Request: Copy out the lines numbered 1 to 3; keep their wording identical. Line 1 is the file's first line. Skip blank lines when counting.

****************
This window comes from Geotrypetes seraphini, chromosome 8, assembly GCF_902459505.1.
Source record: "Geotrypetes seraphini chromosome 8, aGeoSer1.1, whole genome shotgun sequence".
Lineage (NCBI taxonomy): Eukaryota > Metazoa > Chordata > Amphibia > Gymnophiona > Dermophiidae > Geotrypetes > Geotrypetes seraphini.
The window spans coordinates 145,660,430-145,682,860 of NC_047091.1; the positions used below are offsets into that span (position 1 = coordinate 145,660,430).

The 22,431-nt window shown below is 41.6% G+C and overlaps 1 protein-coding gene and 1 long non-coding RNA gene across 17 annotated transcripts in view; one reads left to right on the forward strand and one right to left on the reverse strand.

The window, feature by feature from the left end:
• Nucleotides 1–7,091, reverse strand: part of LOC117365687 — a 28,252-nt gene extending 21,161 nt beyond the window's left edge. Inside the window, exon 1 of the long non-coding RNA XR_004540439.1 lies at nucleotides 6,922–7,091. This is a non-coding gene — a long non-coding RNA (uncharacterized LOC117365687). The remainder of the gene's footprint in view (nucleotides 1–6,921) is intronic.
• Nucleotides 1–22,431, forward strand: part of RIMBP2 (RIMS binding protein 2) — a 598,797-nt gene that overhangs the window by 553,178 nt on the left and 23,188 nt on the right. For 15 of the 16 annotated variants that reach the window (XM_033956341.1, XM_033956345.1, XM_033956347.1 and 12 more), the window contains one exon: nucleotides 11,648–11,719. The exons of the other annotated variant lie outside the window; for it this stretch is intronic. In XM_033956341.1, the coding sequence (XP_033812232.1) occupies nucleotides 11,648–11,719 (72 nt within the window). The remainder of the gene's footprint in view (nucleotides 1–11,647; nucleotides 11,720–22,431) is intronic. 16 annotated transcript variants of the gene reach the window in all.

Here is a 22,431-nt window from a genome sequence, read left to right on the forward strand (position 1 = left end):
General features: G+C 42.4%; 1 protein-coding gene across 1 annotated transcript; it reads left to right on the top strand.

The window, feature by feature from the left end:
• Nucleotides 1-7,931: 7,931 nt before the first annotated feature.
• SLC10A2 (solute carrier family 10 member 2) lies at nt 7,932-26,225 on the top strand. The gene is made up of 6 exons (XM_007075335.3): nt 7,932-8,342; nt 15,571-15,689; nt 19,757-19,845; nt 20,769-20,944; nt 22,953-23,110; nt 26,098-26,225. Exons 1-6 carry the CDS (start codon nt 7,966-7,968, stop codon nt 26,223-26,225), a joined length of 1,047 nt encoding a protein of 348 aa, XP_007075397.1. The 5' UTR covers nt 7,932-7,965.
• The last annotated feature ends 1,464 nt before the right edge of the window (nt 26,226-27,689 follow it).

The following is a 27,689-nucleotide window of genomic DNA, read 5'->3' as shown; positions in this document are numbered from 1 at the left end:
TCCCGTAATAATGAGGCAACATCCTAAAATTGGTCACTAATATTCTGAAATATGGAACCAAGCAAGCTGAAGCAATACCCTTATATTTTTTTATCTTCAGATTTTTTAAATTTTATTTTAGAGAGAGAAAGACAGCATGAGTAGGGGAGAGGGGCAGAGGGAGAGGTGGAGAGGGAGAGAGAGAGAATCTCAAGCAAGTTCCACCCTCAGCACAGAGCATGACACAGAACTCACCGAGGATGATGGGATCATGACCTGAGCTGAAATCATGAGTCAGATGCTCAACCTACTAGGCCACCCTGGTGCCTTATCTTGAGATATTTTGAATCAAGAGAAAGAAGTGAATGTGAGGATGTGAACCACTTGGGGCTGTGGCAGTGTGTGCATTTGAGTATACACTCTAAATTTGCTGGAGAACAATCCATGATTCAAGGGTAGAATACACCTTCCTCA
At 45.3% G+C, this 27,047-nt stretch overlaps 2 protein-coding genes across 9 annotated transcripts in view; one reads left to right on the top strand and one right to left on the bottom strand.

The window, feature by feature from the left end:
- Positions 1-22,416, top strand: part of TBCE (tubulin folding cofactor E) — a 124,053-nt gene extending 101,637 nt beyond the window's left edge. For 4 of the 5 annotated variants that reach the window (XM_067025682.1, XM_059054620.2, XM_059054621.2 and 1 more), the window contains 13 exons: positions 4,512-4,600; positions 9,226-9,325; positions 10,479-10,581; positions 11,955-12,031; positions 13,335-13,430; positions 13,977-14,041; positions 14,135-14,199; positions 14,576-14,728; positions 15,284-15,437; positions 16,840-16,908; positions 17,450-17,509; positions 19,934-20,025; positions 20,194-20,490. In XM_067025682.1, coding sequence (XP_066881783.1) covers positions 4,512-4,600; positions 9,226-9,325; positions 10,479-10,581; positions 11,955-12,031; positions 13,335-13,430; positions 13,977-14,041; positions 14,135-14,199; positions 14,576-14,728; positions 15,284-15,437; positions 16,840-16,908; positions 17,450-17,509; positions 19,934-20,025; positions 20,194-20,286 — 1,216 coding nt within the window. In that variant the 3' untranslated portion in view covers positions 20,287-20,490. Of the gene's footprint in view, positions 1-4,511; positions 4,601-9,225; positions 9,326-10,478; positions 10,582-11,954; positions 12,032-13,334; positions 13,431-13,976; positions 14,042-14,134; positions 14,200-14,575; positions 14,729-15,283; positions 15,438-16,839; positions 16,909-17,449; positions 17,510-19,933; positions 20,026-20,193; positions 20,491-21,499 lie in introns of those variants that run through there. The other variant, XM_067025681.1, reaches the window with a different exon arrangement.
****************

This window comes from Geotrypetes seraphini, chromosome 8, assembly GCF_902459505.1.
Source record: "Geotrypetes seraphini chromosome 8, aGeoSer1.1, whole genome shotgun sequence".
Lineage (NCBI taxonomy): Eukaryota > Metazoa > Chordata > Amphibia > Gymnophiona > Dermophiidae > Geotrypetes > Geotrypetes seraphini.